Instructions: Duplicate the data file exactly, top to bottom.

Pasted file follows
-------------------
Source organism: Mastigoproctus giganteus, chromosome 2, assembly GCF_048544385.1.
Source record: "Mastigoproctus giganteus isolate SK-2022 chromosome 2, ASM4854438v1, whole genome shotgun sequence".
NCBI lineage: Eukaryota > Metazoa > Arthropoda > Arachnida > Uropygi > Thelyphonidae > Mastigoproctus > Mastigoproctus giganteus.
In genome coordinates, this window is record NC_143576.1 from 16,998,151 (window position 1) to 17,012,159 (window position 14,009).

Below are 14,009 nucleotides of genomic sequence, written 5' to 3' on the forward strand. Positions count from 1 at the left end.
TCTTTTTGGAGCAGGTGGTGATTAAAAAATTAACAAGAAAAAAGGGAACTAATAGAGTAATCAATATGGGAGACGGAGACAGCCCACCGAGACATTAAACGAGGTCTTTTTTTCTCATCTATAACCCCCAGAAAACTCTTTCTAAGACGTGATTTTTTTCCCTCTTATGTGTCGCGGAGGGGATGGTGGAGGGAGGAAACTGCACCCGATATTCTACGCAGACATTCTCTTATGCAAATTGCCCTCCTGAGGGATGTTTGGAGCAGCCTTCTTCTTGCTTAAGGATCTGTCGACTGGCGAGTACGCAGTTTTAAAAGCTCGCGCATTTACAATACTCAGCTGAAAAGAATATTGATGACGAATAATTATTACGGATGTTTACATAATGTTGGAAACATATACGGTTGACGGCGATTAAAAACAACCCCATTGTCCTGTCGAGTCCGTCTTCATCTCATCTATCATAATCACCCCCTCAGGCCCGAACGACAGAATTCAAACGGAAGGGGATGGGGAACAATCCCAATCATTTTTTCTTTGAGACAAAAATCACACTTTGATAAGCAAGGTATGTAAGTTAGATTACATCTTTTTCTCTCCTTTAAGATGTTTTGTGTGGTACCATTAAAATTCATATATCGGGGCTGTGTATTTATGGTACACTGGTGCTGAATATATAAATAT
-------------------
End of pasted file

Source organism: Mastigoproctus giganteus, chromosome 2, assembly GCF_048544385.1.
Source record: "Mastigoproctus giganteus isolate SK-2022 chromosome 2, ASM4854438v1, whole genome shotgun sequence".
NCBI lineage: Eukaryota > Metazoa > Arthropoda > Arachnida > Uropygi > Thelyphonidae > Mastigoproctus > Mastigoproctus giganteus.
In genome coordinates, this window is record NC_143576.1 from 16,998,151 (window position 1) to 17,012,159 (window position 14,009).

Below are 14,009 nucleotides of genomic sequence, written 5' to 3' on the forward strand. Positions count from 1 at the left end.
TCTTTTTGGAGCAGGTGGTGATTAAAAAATTAACAAGAAAAAAGGGAACTAATAGAGTAATCAATATGGGAGACGGAGACAGCCCACCGAGACATTAAACGAGGTCTTTTTTTCTCATCTATAACCCCCAGAAAACTCTTTCTAAGACGTGATTTTTTTCCCTCTTATGTGTCGCGGAGGGGATGGTGGAGGGAGGAAACTGCACCCGATATTCTACGCAGACATTCTCTTATGCAAATTGCCCTCCTGAGGGATGTTTGGAGCAGCCTTCTTCTTGCTTAAGGATCTGTCGACTGGCGAGTACGCAGTTTTAAAAGCTCGCGCATTTACAATACTCAGCTGAAAAGAATATTGATGACGAATAATTATTACGGATGTTTACATAATGTTGGAAACATATACGGTTGACGGCGATTAAAAACAACCCCATTGTCCTGTCGAGTCCGTCTTCATCTCATCTATCATAATCACCCCCTCAGGCCCGAACGACAGAATTCAAACGGAAGGGGATGGGGAACAATCCCAATCATTTTTTCTTTGAGACAAAAATCACACTTTGATAAGCAAGGTATGTAAGTTAGATTACATCTTTTTCTCTCCTTTAAGATGTTTTGTGTGGTACCATTAAAATTCATATATCGGGGCTGTGTATTTATGGTACACTGGTGCTGAATATATAAATAT